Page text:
City Beat has done a high-profile in-depth series on jail deaths. Is it possible that not a single grand jury member bothered to Google the subject before signing off on a false report? No. The members couldn't all be that incompetent. They were chosen for the grand jury because they're all "team players". So what's the point of having a grand jury?
This story reminds me of a Los Angeles Times story about the "know-nothing" Medical Board of California.
Grave error: San Diego County Grand Jury reports incorrect jail-mortality figures
By Dave Maass
May 14, 2013
The San Diego County Grand Jury issued its annual inspection reports for the regional jail system, praising the San Diego County Sheriff for its "efficiency and dedication of the staff at each of the county detention facilities."
But would those remarks glow so brightly if the Grand Jury—a body of 19 citizens empaneled to investigate complaints against public officials and inspect detention facilities—had received accurate information about deaths in the county’s jails?
According to the report, the Grand Jury noted that there were four deaths—including two suicides—at the facility between July 1, 2011, and Aug. 1, 2012. Those numbers are severely inaccurate.
Fact: During that period, 11 inmates died in county jails; five of them were suicides. That’s according to records obtained by CityBeat from the San Diego County Medical Examiner and the Sheriff’s Department through the California Public Records Act.
In “60 Dead Inmates,” an investigative series published during the last two months, CityBeat found that San Diego’s five adult detention facilities collectively had the highest mortality rate of California’s 10 largest jail systems. The Grand Jury received the information directly from the Sheriff’s Department; we have now provided the Grand Jury foreman with copies of the records substantiating the number of deaths.
“The numbers reported were based on information received from the Sheriff’s Department. In reconfirming the information with the Sherriff’s [sic] Department it was determined that the figures previously reported were incorrect. Based on the new information received the Grand Jury will be issuing an amended report to reflect the correct statistics,” Grand Jury Foreman Paul C. Christian wrote in a brief email to CityBeat.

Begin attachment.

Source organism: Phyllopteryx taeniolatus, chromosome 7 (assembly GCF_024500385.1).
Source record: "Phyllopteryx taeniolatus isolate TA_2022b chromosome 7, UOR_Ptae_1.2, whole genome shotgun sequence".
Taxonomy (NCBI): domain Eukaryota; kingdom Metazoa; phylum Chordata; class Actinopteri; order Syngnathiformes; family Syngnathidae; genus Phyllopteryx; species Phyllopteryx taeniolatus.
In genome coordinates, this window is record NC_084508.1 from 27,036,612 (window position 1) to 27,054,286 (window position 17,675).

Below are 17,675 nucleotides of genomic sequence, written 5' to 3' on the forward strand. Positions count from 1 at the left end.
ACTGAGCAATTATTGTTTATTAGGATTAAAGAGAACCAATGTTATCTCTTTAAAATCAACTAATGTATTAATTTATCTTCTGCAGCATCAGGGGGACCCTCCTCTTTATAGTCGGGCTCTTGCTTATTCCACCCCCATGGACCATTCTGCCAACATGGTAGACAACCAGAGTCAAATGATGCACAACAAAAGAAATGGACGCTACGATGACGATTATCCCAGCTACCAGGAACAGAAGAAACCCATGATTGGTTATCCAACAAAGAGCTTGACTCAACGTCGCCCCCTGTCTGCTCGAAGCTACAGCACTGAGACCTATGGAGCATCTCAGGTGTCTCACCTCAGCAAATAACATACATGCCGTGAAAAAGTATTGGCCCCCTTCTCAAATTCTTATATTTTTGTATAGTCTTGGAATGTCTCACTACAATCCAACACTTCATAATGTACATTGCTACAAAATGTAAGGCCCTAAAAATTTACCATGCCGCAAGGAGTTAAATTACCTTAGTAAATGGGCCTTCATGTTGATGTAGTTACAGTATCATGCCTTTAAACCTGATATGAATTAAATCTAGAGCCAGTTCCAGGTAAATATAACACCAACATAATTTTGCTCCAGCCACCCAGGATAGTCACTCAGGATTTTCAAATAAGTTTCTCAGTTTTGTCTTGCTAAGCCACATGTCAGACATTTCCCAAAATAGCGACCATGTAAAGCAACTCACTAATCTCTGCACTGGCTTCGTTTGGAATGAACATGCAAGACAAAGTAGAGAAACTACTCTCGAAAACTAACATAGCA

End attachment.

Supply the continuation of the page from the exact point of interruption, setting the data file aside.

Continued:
The Sheriff’s Department did not respond to emailed questions.
Two of the inmates CityBeat profiled in its investigative died during the 13-month period examined by the Grand Jury. Shane Hipfel, a bipolar inmate who died after attempting to drown himself in a toilet in the Central Jail’s psychiatric unit, was mentioned in the report, but not by name. A homicide that occurred in jail was not referenced: Russell Hartsaw, a senior citizen who was beaten to death by other inmates at the George Bailey Detention Facility.
It’s possible that the Sheriff’s Department provided the Grand Jury only with statistics from the San Diego County Central Jail, where four deaths did occur. Three of them were suicides, one was natural.
If the sheriff did provide inaccurate statistics, it would not be the first time. In 2010, the Sheriff’s Department told the Citizens Law Enforcement Review Board (CLERB)—which is charged with investigating jail deaths and complaints against county law-enforcement officers—that only four inmates had committed suicide in the county jails. The number was used to justify the sheriff’s decision not to implement CLERB recommendations that would’ve addressed suicides in jail.
The accurate number of suicides during those two years is six.
Six is also the number of inmates who have died so far in 2013 in San Diego County jails, including three by suicide and two by drug overdose. The cause of death in the sixth case is unknown. CityBeat is awaiting the Sheriff’s response to a public-records request.
The Grand Jury report makes no mention of CityBeat’s reporting on jail deaths; nor do the inspection reports of juvenile facilities include information on the overuse of pepper spray, which CityBeat reported on in May 2012.